(held at Pixiv Zingaro in Nakano Broadway, 15-27 Dec.)
featuring Japanese schoolgirls in symbolic form
aiming to express obsession, desire, and
simultaneously, fear in school days.
After the success of this "complex" series,
the photographer AOYAMA Yuki has been
releasing collections one after another
which have a strong affinity for Akiba culture.
(His works can be seen online.)
In the exibition room, works are arranged
in chronological order, on the subjects of
symbolizing, scan, package, relationship, etc
for respective years.
I thought that the most distinctive features
aside from invisible faces of models were
neutral white balance and
These elements make screens clear,
transparent, and notably symbolic.
But contrary to my expectation,
quite a few works do not use these styles
and fail to have a symbolic atmosphere
especially in photos with model(s) in a factitive pose.
On the other hand, in works true to the concept,
movements in the frame are suppressed
by its neutrality and lack of context,
and in consequence, they gain eternal tranquility.
In contrast to this calmness beyond the surface of the screen,
here stand a heart fluttered and eyes looking away (*).
This difference in temperature gives his works a kind of
narcotic properties. Maybe it is the prominent reason of hits.
* We say me ga oyogu (literally means my eyes swim) when you
look away because of shame, embarassement, guiltyness, etc.
I am not sure the phrase "look away" conveys this nuance correctly.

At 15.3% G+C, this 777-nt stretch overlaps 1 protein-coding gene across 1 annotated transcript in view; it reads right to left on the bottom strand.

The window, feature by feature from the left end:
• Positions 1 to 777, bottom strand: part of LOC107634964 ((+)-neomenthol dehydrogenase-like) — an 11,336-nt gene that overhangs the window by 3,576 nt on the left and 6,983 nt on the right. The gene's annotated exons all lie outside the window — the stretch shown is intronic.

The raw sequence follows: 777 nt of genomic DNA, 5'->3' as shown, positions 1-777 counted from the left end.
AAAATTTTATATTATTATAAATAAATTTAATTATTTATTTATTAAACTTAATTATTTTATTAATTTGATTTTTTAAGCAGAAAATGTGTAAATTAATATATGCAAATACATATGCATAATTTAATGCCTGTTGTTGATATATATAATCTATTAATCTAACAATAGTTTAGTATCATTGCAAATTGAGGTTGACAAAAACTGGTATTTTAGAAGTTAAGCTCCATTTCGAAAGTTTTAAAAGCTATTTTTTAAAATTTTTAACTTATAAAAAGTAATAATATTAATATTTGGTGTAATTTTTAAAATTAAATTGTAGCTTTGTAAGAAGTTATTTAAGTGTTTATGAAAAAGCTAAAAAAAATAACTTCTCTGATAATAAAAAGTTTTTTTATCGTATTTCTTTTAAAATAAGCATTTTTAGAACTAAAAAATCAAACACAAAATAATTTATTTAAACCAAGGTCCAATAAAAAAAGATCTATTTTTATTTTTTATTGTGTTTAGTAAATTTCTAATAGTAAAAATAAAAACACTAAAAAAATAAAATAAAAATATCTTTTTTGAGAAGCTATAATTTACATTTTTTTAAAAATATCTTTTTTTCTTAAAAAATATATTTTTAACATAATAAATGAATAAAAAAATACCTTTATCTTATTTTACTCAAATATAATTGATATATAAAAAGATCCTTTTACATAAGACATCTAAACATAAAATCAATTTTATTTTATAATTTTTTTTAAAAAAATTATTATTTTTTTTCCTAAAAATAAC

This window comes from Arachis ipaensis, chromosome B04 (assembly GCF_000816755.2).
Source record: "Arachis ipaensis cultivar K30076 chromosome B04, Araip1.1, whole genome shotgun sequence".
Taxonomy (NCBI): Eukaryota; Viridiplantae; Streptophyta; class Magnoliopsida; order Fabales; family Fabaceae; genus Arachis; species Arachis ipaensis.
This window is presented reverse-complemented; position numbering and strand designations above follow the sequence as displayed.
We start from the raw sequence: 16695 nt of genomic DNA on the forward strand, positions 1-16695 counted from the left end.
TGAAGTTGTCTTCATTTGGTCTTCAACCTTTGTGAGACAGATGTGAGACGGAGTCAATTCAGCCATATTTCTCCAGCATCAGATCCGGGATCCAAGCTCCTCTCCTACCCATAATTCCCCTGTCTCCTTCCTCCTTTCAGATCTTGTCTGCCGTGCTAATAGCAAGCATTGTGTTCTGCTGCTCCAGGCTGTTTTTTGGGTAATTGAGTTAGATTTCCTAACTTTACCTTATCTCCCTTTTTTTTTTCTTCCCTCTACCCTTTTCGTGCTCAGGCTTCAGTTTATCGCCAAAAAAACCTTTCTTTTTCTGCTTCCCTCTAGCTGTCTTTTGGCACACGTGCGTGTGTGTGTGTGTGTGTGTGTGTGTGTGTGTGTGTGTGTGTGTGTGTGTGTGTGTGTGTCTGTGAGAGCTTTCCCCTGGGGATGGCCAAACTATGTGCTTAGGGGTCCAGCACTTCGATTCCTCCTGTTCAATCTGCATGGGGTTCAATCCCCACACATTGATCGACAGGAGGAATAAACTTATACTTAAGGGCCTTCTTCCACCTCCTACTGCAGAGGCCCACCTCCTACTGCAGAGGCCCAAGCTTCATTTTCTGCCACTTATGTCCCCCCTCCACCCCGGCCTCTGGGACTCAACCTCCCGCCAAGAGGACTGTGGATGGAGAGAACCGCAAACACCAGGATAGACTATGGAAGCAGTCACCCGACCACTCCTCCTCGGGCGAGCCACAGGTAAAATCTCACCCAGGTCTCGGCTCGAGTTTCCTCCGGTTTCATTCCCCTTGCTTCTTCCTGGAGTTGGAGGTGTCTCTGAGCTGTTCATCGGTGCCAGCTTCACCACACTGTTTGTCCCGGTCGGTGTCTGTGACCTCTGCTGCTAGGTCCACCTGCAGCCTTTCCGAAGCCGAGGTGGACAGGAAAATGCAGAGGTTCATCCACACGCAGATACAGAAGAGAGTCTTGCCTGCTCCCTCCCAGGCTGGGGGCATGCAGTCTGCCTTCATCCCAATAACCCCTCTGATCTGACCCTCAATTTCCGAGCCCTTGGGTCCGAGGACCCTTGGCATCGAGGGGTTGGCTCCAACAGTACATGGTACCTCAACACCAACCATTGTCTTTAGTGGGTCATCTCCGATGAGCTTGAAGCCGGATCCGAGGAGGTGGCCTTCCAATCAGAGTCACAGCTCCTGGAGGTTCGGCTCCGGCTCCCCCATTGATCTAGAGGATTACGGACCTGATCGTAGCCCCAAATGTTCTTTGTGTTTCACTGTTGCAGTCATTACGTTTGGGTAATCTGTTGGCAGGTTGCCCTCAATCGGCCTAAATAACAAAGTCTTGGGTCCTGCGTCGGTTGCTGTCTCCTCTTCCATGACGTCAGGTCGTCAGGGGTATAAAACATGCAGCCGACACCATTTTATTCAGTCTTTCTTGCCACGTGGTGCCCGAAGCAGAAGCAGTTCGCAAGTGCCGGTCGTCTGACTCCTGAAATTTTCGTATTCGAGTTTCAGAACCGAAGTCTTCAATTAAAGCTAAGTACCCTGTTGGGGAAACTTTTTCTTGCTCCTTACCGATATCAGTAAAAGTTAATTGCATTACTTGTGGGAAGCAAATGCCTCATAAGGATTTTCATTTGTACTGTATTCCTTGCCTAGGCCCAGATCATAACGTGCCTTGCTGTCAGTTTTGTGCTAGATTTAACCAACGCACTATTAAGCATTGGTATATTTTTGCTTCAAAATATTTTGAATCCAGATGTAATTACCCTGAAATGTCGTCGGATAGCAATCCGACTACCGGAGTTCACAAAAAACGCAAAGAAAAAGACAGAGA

According to the author, hiding characteristics of individual models
and highlighting their school uniforms has also the effect
to evoke nostalgia of each spectator, but unfortunately (or fortunately)
my junior high and high school were without uniform (*)
and I think I did not experience the aimed effect
so I am interested in how others feel watching the same stimuli.
* Nearly all of Japanese has their own memories
of their school uniform, and countless artworks
take this fact as given. Curse it.
The last item of the exbition is a sequence of motion pictures.
I watched two to three of them and they seemed to be
produced based on the same consept of the still images
but they were not so good: Too eloquent gestures.
It seemed that flouncing flesh and blood did not sit quietly
on the chair of symbol prepared.
If I were the producer, I will carefully select the motions
so that personalities do not show through or
train actresses to control themselves from head to toe.
Well, at the exibition, the concept "symbolize"
was burned in my brain. I was so eager to emulate it
that I shot her, a "twelve-year-old" girl.